I conducted an initial taxi tour of the airport and was pleased to see that every gate position was prominently marked with the gate number. However, some of these markings; particularly on the east ramp and cargo area, were numbered differently from the airport diagram I had obtained. I sent a note of inquiry to Skymakers and received a speedy response stating that the airport authority had only recently re-numbered some parking areas. The scenery had already been designed and it would require a major effort to make the change to incorporate this recent development. I was assured that the markings were an accurate depiction of the gate plan in use at the time the scenery design was frozen for production and that plans for an eventual update are in the works. I was also provided an update file designed to correct some texture bugs on approach found in the original release.
I started my tour from the southwest corner of the ramp area where there are 2 open-air parking spots. I proceeded northbound past the terminal area and it was obvious that the terminal textures went beyond the standard FS airport buildings and certainly appeared to represent actual buildings. This impression was confirmed when I viewed some photos of the actual airport provided to me by Skymakers and this allowed me to appreciate the attention to detail that went into the product. The various light towers ringing the terminal building also impressed me. Something about them seemed to provide added realism.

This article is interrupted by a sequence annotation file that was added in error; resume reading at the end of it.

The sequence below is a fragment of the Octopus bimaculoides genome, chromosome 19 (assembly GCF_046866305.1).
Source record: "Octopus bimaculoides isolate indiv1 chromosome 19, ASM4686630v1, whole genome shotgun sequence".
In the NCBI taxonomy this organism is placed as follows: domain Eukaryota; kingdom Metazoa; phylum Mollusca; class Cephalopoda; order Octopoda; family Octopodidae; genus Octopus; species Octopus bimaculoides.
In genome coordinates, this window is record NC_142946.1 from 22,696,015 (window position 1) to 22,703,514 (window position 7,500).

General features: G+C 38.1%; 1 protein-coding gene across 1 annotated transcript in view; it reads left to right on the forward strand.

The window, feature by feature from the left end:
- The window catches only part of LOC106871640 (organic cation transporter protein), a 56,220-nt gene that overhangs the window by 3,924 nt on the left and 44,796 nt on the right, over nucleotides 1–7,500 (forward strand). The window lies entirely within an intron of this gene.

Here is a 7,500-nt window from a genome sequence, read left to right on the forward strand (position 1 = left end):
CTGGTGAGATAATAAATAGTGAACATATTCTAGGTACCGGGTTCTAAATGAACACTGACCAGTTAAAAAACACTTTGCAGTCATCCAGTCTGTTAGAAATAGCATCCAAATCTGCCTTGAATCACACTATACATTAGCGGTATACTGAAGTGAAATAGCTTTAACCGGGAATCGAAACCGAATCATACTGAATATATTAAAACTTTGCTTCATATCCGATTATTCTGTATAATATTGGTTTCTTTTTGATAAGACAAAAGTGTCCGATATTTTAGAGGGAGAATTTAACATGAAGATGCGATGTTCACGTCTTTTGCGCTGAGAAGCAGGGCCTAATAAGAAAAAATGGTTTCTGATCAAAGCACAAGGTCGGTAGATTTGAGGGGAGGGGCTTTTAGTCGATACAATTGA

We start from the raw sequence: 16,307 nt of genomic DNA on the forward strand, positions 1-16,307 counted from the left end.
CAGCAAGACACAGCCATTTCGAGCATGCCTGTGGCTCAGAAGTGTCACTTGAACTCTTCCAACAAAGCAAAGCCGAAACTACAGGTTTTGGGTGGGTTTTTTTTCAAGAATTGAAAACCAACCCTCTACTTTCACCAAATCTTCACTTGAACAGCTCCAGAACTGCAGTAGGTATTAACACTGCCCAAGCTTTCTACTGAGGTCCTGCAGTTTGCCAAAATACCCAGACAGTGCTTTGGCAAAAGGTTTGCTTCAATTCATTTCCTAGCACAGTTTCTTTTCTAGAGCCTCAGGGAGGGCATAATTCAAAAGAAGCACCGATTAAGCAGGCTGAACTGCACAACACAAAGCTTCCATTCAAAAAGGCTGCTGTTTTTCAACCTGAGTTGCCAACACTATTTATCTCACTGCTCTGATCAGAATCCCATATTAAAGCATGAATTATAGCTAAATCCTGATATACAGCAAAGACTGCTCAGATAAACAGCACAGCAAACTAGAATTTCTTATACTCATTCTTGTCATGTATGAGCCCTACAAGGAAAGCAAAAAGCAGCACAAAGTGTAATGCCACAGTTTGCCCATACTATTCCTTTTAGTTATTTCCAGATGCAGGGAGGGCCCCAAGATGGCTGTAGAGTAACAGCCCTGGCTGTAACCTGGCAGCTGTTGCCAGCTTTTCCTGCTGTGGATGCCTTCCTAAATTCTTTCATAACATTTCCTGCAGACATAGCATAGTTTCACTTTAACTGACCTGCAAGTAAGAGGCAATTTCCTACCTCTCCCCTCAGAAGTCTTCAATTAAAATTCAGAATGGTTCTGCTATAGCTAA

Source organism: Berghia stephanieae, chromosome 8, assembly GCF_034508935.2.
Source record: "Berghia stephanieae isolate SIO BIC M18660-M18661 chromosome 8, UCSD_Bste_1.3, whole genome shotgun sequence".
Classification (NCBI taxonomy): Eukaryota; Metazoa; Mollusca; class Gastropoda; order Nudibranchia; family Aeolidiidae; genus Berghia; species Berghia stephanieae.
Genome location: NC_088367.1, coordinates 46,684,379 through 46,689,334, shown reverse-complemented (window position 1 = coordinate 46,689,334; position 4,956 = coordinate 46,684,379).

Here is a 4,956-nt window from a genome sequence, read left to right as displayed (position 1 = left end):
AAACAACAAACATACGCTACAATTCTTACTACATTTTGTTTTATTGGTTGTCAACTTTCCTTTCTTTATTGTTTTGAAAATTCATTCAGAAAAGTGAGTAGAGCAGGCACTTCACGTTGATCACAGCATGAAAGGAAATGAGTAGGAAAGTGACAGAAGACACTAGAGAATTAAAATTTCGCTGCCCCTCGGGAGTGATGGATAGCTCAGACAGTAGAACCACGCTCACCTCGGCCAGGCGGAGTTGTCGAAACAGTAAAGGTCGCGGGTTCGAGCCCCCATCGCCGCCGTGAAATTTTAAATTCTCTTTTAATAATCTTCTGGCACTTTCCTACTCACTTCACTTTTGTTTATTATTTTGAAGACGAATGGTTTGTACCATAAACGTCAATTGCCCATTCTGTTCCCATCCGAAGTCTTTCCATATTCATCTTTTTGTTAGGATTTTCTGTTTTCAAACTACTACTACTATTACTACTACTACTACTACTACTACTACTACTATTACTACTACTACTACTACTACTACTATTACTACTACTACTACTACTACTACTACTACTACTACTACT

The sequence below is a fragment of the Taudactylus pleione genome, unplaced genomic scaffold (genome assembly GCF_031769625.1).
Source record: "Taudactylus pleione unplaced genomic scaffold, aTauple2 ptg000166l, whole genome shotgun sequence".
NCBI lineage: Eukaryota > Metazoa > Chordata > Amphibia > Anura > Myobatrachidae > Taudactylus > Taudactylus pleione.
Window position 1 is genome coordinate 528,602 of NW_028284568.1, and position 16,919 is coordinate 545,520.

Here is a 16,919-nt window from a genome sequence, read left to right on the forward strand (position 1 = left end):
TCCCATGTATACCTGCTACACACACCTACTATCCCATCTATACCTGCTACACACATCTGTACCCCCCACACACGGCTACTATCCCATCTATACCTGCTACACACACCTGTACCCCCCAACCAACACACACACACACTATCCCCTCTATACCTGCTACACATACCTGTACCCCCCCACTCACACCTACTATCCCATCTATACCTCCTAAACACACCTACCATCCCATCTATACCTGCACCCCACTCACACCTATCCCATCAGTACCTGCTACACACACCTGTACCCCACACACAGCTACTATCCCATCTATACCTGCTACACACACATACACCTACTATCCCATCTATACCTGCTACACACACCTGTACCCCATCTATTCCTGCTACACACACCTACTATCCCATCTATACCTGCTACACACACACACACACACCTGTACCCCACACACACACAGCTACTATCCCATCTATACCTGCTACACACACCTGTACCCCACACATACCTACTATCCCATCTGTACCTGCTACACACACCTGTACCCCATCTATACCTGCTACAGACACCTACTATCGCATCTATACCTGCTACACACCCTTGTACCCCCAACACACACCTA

The jetways looked real and even included the electrical umbilicals strung along the exterior. The pavement markings were clear and well defined and I followed the lead-in line to dock at gate 19. As my aircraft neared the jetway, I could discern a series of 4 nose wheel stop point markings on the ground. But I was disappointed that there was no ramp signaler or docking guidance system to assist the parking sequence as the stop points passed beneath the airplane’s nose and out of my sight.
And thus I became aware of my biggest disappointment with this scenery offering. There are no dynamic vehicles or movement beyond that of my own aircraft and the AI airplanes generated by FS. This lack of activity made it a rather sterile place and I would have liked to see ground service equipment such as luggage carts, catering trucks, tugs, etc going about their business.
There were a few props situated here and there, a cargo platform and some fire extinguishers and trucks at some of the gates but these were all static. The effects that are present were well done, darkened areas of the tarmac as indications of engine exhaust and various stains that accumulate as the areas are used.